The highly transmissible BA.2 variant of Covid-19 accounts for almost 95 per cent of virus infections in Ireland, latest figures show.
The spread of BA.2 infections to the near-exclusion of other variants has coincided with the rise in cases in the latest wave of the pandemic, data provided by the Department of Health shows.
BA.2 accounted for just 4 per cent of cases in the third week of January, when most Covid-19 restrictions were lifted by the Government. By the end of February, when the remaining restrictions were removed, it accounted for 76 per cent of cases.
Since then, its dominance has become even more pronounced; in mid-March it accounted for 90.6 per cent of cases and on March 20th, the most recent day for which data is available, 94 per cent.
Over this period, Ireland has experienced a sixth wave of cases, driven by the lifting of restrictions and the spread of BA.2.
The Department’s figures are estimates, culled from the results of PCR tests. BA.2 cases test positive for three gene targets whereas other Omicron sub-lineages - the originally dominant BA.1, BA.1.1 and BA.3 - test negative for one of the targets.
Although the Delta variant, which was dominant here late last year, also tests positive for the three targets it is no longer found here. As a result, a PCR test with a positive S gene target along with two other positive targets is “highly likely” to be infected with BA.2, according to the Department.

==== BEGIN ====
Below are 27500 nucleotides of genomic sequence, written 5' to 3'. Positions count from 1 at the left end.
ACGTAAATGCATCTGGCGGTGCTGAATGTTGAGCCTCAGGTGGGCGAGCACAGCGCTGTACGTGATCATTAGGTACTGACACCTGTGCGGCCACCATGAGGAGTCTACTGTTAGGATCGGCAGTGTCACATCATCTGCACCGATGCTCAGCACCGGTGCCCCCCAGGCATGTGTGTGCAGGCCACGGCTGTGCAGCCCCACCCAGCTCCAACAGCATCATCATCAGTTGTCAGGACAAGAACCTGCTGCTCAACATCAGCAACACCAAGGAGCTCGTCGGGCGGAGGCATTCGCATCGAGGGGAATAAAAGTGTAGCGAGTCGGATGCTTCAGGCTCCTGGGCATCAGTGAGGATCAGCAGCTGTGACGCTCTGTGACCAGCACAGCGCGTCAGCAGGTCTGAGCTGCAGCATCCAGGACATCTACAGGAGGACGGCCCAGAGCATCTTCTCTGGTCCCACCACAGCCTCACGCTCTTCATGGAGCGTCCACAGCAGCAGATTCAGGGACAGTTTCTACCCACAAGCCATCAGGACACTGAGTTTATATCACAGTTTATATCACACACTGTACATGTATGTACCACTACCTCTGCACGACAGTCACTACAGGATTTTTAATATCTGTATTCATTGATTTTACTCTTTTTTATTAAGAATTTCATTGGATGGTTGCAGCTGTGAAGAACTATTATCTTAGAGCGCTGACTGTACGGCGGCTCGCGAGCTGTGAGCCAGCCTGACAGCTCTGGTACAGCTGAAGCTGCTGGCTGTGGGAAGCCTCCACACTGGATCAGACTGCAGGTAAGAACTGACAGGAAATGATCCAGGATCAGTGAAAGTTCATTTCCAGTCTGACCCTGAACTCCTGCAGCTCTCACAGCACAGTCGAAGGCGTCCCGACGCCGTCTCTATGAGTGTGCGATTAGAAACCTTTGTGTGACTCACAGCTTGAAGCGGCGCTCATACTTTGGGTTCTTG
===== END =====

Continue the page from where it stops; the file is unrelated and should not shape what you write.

Genomic sequencing is required to confirm the presence of BA.2 but this is carried out in under 5 per cent of cases. In addition, sequencing takes a number of weeks to complete, so up to date figures are not available.
However, the results of sequencing carried out by the National Virus Reference Laboratory shows a similar trend of BA.2 ascendancy. In the first week of the year, just one BA.2 case was identified out of 1,978 cases sequenced. By the end of February, the subvariant accounted for 112 cases out of 175 sequenced (64 per cent).
The number of Delta variant cases that were sequenced fell from 73 in the first week of 2022 to one in the third week of February and none the following week.
British authorities last week suggested a "recombinant" strain of Covid-19 involving a mix of BA.1 and BA.2 is growing 10 per cent faster than BA.2. Two recombinants that mix Delta and BA.1 are also being monitored; one, first identified in Cyprus and France, has been given the nickname "deltacron".
Meanwhile, the European Medicines Agency has authorised Evusheld, a combination of the two long acting antibodies tixagevimab and cilgavimab, for Covid-19 prevention.
The treatment, which can be administered in a GP surgery or in the community rather than being given intravenously in hospital, is expected to be used to protect immunocompromised patients.